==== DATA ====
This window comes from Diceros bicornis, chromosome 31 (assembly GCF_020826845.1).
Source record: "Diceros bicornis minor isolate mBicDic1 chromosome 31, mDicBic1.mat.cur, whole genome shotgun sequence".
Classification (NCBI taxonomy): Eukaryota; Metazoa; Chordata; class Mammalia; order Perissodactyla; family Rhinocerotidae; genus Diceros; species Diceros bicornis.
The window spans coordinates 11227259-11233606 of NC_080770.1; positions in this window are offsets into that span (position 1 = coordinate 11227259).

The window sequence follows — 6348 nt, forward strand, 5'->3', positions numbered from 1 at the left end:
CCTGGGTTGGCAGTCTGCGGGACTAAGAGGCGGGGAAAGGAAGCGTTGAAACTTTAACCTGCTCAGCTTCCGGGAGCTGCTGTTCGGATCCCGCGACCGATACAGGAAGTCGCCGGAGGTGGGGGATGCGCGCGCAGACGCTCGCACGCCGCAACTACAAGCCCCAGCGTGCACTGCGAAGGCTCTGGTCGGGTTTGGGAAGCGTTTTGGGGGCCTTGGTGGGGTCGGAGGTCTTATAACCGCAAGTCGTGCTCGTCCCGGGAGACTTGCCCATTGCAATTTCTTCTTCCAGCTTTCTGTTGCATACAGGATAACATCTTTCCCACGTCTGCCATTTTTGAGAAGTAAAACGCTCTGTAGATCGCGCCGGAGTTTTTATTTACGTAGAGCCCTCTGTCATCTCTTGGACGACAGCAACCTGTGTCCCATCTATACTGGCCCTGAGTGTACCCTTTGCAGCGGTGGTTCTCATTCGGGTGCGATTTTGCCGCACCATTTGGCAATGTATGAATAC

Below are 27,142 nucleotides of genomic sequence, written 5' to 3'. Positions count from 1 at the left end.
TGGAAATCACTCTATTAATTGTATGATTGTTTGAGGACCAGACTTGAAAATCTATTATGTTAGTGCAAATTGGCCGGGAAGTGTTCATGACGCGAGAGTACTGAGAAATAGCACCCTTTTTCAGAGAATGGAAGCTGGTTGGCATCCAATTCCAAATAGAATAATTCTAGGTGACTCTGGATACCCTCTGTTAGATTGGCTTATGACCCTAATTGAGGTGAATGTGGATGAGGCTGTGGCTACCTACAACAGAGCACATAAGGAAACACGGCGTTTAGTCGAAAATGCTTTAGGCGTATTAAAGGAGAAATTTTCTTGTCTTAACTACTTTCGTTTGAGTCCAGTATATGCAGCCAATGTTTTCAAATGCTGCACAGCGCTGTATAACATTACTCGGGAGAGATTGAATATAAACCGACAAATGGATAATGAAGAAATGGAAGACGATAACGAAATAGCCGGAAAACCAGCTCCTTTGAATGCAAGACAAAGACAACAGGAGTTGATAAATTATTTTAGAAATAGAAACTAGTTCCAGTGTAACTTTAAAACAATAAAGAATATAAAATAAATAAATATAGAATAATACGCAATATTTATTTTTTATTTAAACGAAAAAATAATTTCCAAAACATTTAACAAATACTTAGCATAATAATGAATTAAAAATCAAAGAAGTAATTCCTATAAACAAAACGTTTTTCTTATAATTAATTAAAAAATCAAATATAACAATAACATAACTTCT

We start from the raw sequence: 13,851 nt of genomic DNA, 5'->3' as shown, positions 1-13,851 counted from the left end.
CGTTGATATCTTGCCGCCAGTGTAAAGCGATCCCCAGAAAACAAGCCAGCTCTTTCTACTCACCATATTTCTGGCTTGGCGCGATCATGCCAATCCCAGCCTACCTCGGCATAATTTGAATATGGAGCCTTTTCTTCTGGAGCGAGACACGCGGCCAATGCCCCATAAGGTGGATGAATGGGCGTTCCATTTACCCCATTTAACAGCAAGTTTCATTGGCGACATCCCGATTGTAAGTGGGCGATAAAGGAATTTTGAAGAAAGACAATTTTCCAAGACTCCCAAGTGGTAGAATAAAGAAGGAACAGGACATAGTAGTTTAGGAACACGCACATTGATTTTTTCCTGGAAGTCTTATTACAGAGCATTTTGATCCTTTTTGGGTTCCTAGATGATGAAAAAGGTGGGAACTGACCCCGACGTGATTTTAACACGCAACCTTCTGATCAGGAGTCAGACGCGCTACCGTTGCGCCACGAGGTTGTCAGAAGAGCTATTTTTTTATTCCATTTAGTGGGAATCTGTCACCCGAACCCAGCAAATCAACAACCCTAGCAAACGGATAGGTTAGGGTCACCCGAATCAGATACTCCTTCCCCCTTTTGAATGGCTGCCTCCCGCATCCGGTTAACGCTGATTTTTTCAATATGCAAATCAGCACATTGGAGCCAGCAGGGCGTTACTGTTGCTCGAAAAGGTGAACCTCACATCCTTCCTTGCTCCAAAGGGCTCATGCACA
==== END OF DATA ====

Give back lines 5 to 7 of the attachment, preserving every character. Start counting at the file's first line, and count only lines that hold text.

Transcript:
The window sequence follows — 6348 nt, forward strand, 5'->3', positions numbered from 1 at the left end:
CCTGGGTTGGCAGTCTGCGGGACTAAGAGGCGGGGAAAGGAAGCGTTGAAACTTTAACCTGCTCAGCTTCCGGGAGCTGCTGTTCGGATCCCGCGACCGATACAGGAAGTCGCCGGAGGTGGGGGATGCGCGCGCAGACGCTCGCACGCCGCAACTACAAGCCCCAGCGTGCACTGCGAAGGCTCTGGTCGGGTTTGGGAAGCGTTTTGGGGGCCTTGGTGGGGTCGGAGGTCTTATAACCGCAAGTCGTGCTCGTCCCGGGAGACTTGCCCATTGCAATTTCTTCTTCCAGCTTTCTGTTGCATACAGGATAACATCTTTCCCACGTCTGCCATTTTTGAGAAGTAAAACGCTCTGTAGATCGCGCCGGAGTTTTTATTTACGTAGAGCCCTCTGTCATCTCTTGGACGACAGCAACCTGTGTCCCATCTATACTGGCCCTGAGTGTACCCTTTGCAGCGGTGGTTCTCATTCGGGTGCGATTTTGCCGCACCATTTGGCAATGTATGAATAC

Below are 27,142 nucleotides of genomic sequence, written 5' to 3'. Positions count from 1 at the left end.